Friday, September 02, 2005

eMail Pt 2

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In part 1 we discussed the various protocols used in handling eMail as well as what a client and a server were. I also mentioned that I would tell you a little about MIME. No, it isn’t a street performer trying to get out of a non-existent box or juggling air.

MIME is short for Multipurpose Internet Mail Extensions, a specification for formatting non-ASCII messages so that they can be sent over the Internet. Many eMail clients now support MIME, which enables them to send and receive graphics, audio, and video files via the Internet mail system. In addition, MIME supports messages in character sets other than ASCII. There are many predefined MIME types, such as GIF graphics files and PostScript files. It is also possible to define your own MIME types. In addition to e-mail applications, Web browsers also support various MIME types. This enables the browser to display or output files that are not in HTML format.

So, now that we’ve covered the background information, let’s talk about the client side of things. Usually, the most difficult part of installing one of these packages is in the area of set up. Before you start, determine what your server names for both sending and receiving eMail, your ID, and name, as far as the server knows. Some of these packages have set up tools that will simplify the process. But, if you run into a problem, give the folks at your ISP a call and ask for assistance. It shouldn’t take but a moment or two and you’ll be up and reading email before you know it.

Now, to begin.

Thunderbird makes e-mailing safer, faster, and easier than ever before with the industries best implementations of features, such as intelligent spam filters, a built-in RSS reader, and quick search. It gives you a faster, safer, and more productive e-mail experience. Thunderbird was designed to prevent viruses and to stop junk mail so you can get back to reading your mail. Thunderbird provides the most effective tools for detecting junk mail. Our tools analyze your e-mail and identify those that are most likely to be junk. You can automatically have your junk mail deleted or you can put it in a folder you specify, just in case you like reading junk mail. View your e-mail the way you want it. Access your e-mail with Thunderbird's new three-column view. Customize your toolbar, change its look with themes, and use Mail Views to quickly sort through your messages.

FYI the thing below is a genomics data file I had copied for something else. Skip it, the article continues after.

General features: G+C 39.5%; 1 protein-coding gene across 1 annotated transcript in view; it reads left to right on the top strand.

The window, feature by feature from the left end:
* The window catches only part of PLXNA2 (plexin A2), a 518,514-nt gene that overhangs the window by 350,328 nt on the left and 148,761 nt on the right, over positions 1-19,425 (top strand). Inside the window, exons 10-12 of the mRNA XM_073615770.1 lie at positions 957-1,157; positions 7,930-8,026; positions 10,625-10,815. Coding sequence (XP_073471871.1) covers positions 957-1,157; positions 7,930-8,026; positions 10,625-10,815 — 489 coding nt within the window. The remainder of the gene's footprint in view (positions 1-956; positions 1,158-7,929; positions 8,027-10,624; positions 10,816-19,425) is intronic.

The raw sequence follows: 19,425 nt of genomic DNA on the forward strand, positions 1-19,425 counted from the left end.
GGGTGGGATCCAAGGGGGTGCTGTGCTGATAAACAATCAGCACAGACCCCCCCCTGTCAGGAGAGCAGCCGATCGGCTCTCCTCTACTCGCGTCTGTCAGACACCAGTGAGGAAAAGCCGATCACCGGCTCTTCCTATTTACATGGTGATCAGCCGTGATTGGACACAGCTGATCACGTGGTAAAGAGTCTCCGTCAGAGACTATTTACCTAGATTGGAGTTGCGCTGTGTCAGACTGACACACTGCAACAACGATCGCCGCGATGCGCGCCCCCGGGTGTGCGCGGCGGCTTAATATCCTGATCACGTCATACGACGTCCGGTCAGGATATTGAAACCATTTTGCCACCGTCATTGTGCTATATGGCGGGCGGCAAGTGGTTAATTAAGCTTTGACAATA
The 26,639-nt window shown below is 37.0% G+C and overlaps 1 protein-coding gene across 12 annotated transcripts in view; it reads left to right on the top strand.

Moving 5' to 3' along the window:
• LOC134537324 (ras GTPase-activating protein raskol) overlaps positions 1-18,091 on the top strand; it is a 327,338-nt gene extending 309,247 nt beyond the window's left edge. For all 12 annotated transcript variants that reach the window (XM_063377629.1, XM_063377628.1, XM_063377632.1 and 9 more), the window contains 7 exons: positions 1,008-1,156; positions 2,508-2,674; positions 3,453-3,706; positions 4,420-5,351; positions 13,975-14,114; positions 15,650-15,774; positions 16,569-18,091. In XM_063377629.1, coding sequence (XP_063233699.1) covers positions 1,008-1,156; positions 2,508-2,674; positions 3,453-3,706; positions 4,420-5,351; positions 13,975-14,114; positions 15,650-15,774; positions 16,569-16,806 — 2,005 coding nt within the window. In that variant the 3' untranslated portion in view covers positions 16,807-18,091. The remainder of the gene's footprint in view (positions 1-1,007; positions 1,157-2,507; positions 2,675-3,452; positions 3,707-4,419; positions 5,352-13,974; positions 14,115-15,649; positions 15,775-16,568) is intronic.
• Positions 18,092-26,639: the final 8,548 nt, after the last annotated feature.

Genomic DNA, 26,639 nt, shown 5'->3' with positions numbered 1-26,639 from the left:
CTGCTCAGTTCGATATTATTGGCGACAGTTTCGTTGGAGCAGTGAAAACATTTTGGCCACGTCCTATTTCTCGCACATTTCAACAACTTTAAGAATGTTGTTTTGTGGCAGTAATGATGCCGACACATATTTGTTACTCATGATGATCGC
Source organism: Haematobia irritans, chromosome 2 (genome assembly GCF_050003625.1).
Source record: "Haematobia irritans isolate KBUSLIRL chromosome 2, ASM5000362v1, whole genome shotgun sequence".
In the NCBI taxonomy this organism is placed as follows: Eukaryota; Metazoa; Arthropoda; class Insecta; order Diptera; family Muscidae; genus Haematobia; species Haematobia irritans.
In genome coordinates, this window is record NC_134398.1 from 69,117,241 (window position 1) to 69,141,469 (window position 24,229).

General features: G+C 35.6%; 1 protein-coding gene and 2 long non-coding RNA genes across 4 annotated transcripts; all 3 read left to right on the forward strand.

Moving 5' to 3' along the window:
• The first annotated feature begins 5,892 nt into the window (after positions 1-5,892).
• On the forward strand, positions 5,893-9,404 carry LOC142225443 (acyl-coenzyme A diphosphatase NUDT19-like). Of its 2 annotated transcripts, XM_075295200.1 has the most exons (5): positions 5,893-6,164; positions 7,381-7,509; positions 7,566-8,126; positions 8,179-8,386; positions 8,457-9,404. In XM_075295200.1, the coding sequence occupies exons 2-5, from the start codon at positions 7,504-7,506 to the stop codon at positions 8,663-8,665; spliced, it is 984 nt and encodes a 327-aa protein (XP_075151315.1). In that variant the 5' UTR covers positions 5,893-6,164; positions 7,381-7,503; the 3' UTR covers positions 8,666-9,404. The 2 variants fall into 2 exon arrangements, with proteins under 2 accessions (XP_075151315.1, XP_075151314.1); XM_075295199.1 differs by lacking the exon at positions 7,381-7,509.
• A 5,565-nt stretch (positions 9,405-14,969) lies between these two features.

Eudora, which is the client I use, is a robust e-mail client whose features include multiple address-book-formatting options and the ability to filter, redirect, and forward mail. It supports QuickTime- and HTML-enriched e-mail, letting you include stylized, formatted text and in-line graphics in your messages. Other features include a multipane interface; background mail-checking and sending; the ability to import existing settings, e-mail, and address books from Microsoft Outlook, Outlook Express, or Netscape mail programs; a Qualcomm PureVoice plug-in that allows voice-message exchanges; and a customizable interface, including movable, dockable window groups and toolbars. Eudora also features support for regular expressions in filters, field auto completion, an automatic spelling checker, and a filter that will speak the name and subject of incoming messages (requires sound card).

Pegasus Mail is a free, standards-based electronic mail client suitable for use by single or multiple users on single computers or on local area networks. It has special support for Novell NetWare LANs that allow it to operate intuitively and with almost no maintenance. Pegasus Mail gives you multiple viewing options; automated rule-based filtering and content control; MailMerge and distribution list functions; support for SMTP, POP3, IMAP4, LDAP, and PH protocols; comprehensive HTML mail generation; address books with aliasing functions; and even a spelling checker.

All of these clients have set-up wizards and supports MIME. IMAP , and POP servers so consider these as being good choices. But, they may not fit your needs. So go to our Favorite download sites and enter Mail as a search entry and be careful. You don’t want a Server and you’ll find a lot of them. Read the descriptions and select the Client you want.